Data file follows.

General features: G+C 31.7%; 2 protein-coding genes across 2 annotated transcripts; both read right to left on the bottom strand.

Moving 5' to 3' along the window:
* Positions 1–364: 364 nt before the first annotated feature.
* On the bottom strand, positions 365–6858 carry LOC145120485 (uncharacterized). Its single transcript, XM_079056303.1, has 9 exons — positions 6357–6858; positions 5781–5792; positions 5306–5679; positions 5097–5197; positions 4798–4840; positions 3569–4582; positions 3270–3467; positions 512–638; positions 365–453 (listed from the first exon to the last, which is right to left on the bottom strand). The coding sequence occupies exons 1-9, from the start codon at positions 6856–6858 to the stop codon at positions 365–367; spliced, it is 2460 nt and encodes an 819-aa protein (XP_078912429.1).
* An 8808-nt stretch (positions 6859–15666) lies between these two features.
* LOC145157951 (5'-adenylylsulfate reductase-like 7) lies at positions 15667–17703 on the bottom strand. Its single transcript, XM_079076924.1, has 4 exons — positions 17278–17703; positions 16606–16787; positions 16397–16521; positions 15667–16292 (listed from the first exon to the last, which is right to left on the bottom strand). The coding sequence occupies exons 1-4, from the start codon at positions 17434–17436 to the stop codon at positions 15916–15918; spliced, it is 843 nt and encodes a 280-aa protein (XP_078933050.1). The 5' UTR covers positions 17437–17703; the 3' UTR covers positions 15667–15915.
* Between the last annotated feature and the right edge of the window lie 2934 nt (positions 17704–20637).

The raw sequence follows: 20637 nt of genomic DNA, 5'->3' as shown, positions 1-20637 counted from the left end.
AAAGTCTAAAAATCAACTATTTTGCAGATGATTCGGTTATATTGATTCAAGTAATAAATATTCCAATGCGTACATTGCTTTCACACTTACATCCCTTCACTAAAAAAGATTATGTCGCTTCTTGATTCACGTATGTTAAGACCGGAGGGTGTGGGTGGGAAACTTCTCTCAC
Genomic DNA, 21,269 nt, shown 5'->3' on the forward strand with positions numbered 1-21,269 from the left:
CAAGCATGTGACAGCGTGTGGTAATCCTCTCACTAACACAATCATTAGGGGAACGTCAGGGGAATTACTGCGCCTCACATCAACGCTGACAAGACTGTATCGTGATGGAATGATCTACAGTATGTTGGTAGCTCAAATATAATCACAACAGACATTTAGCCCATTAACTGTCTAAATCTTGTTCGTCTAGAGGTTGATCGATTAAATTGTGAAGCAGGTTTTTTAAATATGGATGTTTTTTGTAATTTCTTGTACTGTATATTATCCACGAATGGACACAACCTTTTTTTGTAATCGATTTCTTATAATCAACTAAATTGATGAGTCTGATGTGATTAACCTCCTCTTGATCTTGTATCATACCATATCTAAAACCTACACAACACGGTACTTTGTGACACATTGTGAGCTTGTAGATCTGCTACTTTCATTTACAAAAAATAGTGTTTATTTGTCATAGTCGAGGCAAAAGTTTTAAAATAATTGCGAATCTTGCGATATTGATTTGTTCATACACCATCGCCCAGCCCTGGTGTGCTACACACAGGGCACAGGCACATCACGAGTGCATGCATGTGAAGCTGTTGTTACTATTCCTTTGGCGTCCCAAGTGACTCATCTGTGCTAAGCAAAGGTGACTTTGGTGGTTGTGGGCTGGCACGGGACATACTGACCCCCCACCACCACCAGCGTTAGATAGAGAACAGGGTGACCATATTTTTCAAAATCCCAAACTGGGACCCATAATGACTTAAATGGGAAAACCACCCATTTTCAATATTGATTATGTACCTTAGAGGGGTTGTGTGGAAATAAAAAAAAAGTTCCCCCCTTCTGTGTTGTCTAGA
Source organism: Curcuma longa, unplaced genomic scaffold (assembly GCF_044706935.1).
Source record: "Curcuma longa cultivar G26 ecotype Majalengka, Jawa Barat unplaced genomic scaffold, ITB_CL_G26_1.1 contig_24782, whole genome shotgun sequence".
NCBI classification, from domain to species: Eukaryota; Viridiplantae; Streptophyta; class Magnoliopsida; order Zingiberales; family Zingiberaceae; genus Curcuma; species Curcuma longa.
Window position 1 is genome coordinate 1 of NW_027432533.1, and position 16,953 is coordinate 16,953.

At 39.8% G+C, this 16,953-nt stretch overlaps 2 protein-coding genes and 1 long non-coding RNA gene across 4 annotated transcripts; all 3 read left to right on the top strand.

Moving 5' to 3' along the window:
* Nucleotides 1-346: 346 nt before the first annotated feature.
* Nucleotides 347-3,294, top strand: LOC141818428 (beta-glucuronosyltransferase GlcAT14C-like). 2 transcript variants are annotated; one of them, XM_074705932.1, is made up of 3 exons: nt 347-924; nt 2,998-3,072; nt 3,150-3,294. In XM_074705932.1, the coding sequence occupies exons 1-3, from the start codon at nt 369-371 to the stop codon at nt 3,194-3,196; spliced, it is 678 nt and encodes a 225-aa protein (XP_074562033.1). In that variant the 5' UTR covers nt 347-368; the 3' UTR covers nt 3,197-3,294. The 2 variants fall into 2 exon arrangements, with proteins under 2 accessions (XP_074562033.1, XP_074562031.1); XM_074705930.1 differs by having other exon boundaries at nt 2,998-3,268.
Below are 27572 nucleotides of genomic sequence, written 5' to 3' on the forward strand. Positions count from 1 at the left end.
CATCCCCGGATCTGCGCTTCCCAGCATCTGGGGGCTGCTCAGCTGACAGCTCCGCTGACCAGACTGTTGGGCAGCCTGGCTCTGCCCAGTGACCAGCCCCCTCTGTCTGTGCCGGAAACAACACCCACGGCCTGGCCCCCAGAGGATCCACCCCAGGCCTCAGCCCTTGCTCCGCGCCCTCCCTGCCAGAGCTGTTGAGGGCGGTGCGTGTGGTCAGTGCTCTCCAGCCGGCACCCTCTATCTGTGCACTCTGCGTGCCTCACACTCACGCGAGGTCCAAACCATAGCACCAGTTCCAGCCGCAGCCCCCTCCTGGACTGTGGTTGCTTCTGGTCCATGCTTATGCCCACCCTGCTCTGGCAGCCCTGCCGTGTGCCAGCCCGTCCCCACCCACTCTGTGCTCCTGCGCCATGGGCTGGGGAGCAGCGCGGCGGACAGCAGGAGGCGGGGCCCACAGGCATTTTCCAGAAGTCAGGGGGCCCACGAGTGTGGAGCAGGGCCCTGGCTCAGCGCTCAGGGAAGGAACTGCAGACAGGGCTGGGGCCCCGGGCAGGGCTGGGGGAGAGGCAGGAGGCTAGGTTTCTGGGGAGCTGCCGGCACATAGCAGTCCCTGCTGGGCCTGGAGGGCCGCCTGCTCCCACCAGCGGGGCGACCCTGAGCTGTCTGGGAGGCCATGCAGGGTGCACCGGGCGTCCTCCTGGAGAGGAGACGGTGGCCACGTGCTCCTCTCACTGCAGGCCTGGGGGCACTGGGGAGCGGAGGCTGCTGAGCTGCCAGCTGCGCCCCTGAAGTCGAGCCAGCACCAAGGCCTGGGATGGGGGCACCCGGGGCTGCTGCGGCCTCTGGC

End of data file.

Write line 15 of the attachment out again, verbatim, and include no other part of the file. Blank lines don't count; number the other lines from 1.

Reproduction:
Window position 1 is genome coordinate 1 of NW_027432533.1, and position 16,953 is coordinate 16,953.